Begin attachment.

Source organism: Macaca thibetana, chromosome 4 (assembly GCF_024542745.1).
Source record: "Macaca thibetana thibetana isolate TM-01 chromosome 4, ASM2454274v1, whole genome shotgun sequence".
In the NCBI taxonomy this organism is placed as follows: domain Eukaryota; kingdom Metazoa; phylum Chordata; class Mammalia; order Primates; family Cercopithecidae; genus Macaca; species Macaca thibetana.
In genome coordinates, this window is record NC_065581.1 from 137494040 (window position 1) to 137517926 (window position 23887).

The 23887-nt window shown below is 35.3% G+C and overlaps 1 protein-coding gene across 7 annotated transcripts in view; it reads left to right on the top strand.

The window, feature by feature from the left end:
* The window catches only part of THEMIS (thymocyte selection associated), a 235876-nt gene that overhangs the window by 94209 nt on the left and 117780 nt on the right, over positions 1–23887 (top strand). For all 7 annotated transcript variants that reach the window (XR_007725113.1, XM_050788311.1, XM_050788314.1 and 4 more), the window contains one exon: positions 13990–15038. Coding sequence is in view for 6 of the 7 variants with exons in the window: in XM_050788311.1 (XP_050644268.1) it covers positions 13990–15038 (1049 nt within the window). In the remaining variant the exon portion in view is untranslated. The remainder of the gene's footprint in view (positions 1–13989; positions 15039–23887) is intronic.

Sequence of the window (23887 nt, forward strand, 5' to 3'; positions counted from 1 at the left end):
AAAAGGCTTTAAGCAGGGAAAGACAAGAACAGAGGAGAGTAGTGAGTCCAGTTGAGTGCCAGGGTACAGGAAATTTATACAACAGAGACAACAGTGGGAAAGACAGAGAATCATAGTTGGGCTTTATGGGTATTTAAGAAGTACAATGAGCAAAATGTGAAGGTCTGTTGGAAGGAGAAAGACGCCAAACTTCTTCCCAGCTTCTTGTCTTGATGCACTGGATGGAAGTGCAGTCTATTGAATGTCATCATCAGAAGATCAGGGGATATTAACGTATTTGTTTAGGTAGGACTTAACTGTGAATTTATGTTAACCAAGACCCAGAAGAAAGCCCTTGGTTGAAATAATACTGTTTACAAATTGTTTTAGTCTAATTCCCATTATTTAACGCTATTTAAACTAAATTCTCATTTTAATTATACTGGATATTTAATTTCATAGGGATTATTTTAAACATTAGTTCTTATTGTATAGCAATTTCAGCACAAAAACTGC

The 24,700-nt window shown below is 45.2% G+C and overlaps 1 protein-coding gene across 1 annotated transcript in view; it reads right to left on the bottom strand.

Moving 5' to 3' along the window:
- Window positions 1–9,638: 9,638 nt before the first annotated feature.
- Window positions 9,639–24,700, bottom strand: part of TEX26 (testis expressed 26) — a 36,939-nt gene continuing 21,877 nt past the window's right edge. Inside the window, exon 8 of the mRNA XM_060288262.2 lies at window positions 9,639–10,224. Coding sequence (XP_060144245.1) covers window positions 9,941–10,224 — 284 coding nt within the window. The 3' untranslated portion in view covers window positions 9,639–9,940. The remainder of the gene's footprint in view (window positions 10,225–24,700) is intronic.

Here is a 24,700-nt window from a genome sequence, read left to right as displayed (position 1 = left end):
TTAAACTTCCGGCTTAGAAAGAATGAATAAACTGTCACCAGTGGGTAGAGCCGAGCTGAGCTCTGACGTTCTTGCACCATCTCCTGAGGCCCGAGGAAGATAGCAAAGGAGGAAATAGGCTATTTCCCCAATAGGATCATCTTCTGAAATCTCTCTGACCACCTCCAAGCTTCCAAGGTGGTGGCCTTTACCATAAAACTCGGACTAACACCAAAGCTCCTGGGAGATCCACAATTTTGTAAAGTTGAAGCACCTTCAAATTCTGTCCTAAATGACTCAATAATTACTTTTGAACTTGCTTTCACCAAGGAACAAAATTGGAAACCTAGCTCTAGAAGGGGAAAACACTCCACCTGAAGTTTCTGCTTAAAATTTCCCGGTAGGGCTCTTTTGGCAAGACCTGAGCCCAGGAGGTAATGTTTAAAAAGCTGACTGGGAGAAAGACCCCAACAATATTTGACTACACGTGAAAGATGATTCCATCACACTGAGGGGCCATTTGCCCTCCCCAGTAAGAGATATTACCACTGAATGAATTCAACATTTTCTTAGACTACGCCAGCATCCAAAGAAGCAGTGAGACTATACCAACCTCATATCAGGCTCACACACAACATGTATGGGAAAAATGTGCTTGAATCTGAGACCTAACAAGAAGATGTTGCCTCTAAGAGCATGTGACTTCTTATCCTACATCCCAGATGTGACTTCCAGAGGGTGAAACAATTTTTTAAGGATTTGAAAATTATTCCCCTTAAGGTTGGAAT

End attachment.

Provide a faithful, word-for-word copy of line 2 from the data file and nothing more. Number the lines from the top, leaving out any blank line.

Source record: "Macaca thibetana thibetana isolate TM-01 chromosome 4, ASM2454274v1, whole genome shotgun sequence".